[D]efendant does not explain how such a comment denied him the right to trial by a fair and impartial jury. If it is the defendant's position that the purported remark somehow tainted the remainder of the jury panel, Fed.R.Evid. 606(b) and case law related thereto would prohibit inquiry into the thoughts and reactions of other jurors to the purported remark. If it is the defendant's position that the purported remark indicated that the juror allegedly making the statement had disregarded instructions by the Court not to begin any deliberations until the cause was placed in the hands of the jury following the conclusion of the evidence, courts have held that no juror testimony is permitted concerning a juror's failure to follow the court's instructions. If it is the defendant's position that the purported statement indicates that the speaker failed to reveal a bias against the defendant during voir dire, commentators and courts have commented that it is still better to favor the privacy of the jurors for the purpose of fostering free discussion among jurors.
Therefore, in accordance with Fed.R.Evid 606(b) and the policy reasons for its development as stated above, the Court concludes that no inquiry of the jurors concerning the purported remark or its effects on them may be made and that such purported remark may not serve as the basis for a new trial.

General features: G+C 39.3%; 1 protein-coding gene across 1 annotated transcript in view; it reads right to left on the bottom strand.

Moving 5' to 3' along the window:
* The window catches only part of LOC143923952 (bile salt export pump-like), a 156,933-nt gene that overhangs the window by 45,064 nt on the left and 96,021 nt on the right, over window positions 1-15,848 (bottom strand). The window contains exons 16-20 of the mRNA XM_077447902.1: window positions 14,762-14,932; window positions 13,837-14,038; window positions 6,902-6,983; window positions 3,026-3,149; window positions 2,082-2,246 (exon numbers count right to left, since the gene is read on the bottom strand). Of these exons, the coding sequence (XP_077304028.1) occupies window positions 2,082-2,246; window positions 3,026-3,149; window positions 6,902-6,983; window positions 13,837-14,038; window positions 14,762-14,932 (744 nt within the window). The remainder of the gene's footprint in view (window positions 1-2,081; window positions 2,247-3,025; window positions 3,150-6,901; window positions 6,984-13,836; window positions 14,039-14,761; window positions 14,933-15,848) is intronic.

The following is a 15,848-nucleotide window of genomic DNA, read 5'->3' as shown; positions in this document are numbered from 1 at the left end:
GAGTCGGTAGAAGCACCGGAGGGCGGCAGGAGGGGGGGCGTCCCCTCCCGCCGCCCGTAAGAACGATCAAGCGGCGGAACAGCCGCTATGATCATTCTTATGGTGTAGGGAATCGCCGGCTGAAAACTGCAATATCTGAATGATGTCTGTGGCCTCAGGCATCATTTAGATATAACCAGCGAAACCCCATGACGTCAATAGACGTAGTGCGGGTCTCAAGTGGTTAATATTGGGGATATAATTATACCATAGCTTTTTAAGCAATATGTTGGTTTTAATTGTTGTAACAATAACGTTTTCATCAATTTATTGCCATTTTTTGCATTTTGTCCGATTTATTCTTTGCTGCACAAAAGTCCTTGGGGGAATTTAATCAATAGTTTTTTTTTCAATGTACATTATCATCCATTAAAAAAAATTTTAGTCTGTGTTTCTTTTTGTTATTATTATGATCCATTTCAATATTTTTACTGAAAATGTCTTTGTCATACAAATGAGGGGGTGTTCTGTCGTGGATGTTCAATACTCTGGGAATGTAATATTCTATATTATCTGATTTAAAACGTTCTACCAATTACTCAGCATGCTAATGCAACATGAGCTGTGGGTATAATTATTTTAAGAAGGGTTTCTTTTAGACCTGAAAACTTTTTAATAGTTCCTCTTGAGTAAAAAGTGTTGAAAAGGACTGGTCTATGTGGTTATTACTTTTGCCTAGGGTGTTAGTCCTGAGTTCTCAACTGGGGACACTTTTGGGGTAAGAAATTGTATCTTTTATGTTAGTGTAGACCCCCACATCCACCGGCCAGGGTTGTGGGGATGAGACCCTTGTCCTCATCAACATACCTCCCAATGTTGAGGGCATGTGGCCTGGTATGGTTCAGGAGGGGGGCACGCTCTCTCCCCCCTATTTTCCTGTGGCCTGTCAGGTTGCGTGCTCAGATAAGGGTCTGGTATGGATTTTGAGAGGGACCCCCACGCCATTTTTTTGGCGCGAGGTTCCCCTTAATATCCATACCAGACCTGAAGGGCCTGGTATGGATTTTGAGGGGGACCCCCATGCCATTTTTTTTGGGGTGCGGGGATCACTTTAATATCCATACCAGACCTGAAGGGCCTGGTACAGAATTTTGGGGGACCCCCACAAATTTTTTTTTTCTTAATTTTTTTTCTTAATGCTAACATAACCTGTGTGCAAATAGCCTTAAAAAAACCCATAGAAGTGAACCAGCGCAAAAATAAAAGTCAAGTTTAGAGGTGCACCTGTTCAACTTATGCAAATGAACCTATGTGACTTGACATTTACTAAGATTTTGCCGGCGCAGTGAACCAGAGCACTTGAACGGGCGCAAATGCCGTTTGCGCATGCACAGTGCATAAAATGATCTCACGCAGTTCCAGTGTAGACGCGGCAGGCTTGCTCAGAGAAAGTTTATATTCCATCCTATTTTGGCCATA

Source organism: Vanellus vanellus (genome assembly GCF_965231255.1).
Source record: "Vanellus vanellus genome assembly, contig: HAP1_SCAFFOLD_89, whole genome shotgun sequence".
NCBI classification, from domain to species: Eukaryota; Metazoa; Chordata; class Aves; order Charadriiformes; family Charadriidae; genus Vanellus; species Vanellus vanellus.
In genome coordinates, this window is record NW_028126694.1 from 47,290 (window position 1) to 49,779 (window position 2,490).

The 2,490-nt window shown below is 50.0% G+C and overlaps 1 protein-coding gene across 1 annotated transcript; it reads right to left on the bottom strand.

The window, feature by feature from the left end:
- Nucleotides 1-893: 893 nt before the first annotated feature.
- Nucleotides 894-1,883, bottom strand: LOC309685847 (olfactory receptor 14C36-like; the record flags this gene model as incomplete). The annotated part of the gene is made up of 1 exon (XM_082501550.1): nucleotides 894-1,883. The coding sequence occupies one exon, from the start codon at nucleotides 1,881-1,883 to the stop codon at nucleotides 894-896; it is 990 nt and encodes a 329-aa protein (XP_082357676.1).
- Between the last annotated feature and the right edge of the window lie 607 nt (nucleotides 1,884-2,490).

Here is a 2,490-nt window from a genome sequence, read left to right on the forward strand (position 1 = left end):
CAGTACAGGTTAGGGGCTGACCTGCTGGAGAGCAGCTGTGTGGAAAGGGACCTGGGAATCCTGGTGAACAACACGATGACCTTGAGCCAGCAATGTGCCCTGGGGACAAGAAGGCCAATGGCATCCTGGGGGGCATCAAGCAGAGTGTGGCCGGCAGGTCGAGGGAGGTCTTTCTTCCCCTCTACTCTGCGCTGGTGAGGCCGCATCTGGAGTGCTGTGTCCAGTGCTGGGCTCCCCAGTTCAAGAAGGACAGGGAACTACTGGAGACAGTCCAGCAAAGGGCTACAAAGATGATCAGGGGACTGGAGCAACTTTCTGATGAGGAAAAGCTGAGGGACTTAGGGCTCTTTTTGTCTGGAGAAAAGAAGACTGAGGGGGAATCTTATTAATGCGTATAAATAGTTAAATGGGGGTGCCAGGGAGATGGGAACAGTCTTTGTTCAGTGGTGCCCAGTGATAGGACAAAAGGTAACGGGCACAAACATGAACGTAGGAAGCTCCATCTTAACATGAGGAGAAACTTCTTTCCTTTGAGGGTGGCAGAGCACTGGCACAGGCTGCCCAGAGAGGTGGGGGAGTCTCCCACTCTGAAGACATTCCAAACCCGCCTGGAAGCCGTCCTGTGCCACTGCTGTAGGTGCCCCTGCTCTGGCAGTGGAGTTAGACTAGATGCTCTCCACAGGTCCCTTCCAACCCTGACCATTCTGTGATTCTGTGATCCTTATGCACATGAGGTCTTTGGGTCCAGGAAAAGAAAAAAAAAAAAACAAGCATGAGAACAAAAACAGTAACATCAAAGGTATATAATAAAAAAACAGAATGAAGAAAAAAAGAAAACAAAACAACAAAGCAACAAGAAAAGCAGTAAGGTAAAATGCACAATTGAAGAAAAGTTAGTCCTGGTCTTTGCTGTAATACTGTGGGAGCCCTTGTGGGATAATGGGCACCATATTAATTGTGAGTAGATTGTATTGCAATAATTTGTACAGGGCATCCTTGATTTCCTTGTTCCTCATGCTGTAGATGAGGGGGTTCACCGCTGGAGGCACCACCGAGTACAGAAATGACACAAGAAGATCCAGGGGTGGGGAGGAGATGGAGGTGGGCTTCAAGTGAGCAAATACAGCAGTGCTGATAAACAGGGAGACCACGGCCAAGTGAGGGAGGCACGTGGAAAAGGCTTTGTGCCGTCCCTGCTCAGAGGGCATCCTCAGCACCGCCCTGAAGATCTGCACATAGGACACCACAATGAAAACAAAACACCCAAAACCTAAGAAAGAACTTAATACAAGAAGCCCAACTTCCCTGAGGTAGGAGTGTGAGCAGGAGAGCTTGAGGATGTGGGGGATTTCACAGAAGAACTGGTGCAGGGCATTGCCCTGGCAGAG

Id. at 1011-12 (citations omitted).
The issue in Kimberlin was, for all practical purposes, the same as the issue presented by Ford. The only difference is that the juror comment in Kimberlin was made to fellow jurors, whereas in the instant case, the comment allegedly was made away from the courtroom and to persons other than fellow jurors. If anything, that difference provided a stronger argument for reversal in Kimberlin's case than it does in Ford's. Ford's allegedly expressed view, at least, did not have the potential to influence the rest of the jurors.
We find the Kimberlin court's reasoning persuasive and entirely applicable in the instant case. Rule 606(b) of the Indiana Rules of Evidence is substantially similar to its federal counterpart, i.e., Fed.R.Evid. 606(b), to which the Kimberlin court referred in reaching its decision. We are satisfied that the Kimberlin analysis of the federal rule in this context mirrors the correct analysis of Evid. R. 606(b) and adopt its reasoning. The trial court did not err in denying Ford's motion to correct errors in this regard.
Ford contends that the trial court erred in permitting a witness to testify that he had answered untruthfully in a deposition because he was afraid for his mother's safety.